• Robert A. Manning Distinguished Fellow at the Stimson Center
Published 2023/11/29

Gaza-Israel Conflict: What Impact on China’s Regional Role?

It was no surprise when a delegation of Arab and Islamic foreign ministers showed up in Beijing in late November in a quest for a ceasefire of the war in Gaza. Beijing is using the Gaza war to launch a diplomatic offensive to further enlarge its rapidly growing footprint in the Middle East. 
Picture source: PRC, Ministry of Foreign Affairs, November 20, 2023, https://www.mfa.gov.cn/web/wjbz_673089/tpsp/202311/t20231120_11183431.shtml.


Prospects & Perspectives No. 64

Gaza-Israel Conflict: What Impact on China’s Regional Role?

By Robert A. Manning

 It was no surprise when a delegation of Arab and Islamic foreign ministers showed up in Beijing in late November in a quest for a ceasefire of the war in Gaza. Beijing is using the Gaza war to launch a diplomatic offensive to further enlarge its rapidly growing footprint in the Middle East. 

 While the Gaza war illuminates China’s strengths and weaknesses both regionally and globally, thus far, it is a huge diplomatic windfall for Beijing, which portrays itself as politically neutral and pro-Palestine. Israel’s all-out war, which the U.S. has supported unconditionally, is staining the U.S.’ image, generating massive protests and backlash across the Arab and Islamic world.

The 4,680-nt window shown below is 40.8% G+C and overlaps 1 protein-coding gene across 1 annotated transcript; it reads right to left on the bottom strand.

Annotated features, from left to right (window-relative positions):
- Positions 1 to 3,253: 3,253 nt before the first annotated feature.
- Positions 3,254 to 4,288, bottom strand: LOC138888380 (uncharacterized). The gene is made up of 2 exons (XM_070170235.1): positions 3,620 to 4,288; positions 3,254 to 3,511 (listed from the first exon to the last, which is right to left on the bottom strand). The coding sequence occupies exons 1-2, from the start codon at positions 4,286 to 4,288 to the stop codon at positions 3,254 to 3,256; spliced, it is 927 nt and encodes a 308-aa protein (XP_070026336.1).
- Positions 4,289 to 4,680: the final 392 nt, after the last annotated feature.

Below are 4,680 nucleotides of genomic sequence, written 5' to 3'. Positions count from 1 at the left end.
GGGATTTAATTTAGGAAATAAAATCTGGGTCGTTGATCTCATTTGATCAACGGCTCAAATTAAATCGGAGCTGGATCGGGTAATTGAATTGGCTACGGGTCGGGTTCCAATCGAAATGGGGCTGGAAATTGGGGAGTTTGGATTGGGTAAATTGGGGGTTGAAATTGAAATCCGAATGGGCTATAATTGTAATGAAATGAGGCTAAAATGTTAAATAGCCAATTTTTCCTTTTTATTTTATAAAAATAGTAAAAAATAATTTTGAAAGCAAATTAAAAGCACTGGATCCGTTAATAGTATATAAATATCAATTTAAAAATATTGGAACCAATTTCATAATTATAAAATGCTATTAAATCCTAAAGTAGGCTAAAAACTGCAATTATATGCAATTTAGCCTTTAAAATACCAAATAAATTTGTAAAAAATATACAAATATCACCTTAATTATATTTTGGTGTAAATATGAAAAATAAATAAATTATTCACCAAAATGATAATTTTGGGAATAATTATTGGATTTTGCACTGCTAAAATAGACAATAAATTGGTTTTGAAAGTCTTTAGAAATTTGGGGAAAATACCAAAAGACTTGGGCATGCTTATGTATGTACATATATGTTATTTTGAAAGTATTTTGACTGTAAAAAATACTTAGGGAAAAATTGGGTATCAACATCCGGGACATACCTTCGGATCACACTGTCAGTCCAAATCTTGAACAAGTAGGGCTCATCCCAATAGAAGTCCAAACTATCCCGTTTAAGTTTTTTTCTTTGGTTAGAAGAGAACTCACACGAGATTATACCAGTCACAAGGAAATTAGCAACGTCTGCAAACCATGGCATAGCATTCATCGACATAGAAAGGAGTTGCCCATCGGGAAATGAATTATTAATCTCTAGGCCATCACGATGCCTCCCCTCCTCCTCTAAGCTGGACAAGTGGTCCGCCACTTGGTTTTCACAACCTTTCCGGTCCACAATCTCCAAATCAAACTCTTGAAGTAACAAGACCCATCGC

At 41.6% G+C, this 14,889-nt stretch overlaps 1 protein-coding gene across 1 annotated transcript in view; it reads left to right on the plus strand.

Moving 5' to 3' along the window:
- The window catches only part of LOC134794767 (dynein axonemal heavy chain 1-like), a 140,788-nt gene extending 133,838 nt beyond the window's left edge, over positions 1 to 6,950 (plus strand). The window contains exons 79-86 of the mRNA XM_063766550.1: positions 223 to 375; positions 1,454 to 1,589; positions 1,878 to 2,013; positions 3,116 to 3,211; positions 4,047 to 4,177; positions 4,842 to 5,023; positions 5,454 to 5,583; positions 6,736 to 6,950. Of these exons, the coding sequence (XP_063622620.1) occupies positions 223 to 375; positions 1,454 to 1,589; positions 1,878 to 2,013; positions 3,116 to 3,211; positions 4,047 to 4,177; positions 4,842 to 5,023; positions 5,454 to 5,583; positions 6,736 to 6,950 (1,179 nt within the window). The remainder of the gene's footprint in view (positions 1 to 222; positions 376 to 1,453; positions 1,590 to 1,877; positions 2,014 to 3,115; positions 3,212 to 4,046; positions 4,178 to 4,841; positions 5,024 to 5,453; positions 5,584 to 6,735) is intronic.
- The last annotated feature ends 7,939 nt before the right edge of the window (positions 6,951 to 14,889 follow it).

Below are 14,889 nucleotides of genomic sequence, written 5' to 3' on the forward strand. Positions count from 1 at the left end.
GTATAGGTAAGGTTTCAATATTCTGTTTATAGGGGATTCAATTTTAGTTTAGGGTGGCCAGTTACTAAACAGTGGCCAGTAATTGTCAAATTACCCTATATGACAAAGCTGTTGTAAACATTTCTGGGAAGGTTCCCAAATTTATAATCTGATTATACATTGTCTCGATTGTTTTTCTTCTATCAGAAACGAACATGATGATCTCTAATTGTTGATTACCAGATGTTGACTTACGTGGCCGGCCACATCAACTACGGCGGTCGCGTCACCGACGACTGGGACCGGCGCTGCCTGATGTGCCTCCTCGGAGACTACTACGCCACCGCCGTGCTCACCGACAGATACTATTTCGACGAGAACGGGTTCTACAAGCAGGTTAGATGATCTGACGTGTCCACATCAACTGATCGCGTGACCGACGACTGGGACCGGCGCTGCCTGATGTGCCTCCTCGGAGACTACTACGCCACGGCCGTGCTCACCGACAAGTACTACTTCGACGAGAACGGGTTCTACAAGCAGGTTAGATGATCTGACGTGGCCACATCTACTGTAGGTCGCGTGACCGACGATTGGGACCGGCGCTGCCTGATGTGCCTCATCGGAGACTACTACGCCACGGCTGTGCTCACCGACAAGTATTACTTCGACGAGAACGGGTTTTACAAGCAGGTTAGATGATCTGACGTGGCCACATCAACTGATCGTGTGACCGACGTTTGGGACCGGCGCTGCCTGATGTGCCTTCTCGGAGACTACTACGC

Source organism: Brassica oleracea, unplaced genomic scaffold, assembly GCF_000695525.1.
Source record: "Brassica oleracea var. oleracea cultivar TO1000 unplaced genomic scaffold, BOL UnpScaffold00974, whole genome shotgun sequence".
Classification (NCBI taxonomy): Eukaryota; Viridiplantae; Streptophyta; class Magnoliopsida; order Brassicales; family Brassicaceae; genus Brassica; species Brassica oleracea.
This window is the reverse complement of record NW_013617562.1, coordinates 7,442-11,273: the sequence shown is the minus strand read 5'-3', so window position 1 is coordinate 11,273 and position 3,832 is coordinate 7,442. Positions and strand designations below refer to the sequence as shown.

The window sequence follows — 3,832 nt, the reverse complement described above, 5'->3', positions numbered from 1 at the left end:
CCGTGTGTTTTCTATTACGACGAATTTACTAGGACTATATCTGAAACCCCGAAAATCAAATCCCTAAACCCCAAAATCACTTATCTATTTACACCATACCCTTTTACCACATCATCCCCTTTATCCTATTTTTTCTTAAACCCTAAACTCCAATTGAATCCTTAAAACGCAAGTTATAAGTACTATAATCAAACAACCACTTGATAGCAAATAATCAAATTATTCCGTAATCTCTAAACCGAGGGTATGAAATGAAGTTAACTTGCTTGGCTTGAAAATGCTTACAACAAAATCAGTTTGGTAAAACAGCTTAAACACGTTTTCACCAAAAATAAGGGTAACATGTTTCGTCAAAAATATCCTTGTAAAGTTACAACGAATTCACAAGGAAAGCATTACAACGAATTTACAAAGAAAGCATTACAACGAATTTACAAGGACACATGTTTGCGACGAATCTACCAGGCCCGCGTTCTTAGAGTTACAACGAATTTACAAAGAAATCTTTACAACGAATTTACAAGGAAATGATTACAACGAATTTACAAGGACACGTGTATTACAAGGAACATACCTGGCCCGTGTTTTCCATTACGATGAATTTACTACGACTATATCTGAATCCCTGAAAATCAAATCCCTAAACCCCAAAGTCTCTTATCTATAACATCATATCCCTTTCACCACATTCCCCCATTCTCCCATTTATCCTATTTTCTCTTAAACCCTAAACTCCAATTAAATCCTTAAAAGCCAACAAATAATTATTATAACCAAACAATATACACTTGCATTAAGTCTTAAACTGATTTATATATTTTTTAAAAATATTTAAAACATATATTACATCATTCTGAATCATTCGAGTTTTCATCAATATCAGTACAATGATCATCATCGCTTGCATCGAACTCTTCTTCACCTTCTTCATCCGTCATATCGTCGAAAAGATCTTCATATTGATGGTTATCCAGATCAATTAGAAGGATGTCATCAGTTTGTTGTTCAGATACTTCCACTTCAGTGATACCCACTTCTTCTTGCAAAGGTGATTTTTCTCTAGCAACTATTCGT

‘Good friend and brother’

 Thus, on cue, China’s Foreign Minister Wang Yi told the gathered Arab ministers that China was a “good friend and brother of Arab and Muslim countries.” He stressed China’s support for a ceasefire and ultimately a two-state solution saying that Beijing has “always firmly supported the just cause of the Palestinian people to restore their legitimate national rights and interests.”  

 China’s messaging of support for the Palestinian cause, refusal to openly condemn Hamas’ savage, barbaric attack on Israeli civilians, and calls to end the war and for a just Palestinian peace are designed to build influence in the Global South and build its “street cred” to reinforce its booming economic and political ties to the Middle East. China’s “Five Principles for Peaceful Coexistence play well in this situation, especially, respect for sovereignty, non-interference, and non-aggression. They stand in contrast to the U.S. political embrace and military support for the Netanyahu government and its offensive on Gaza.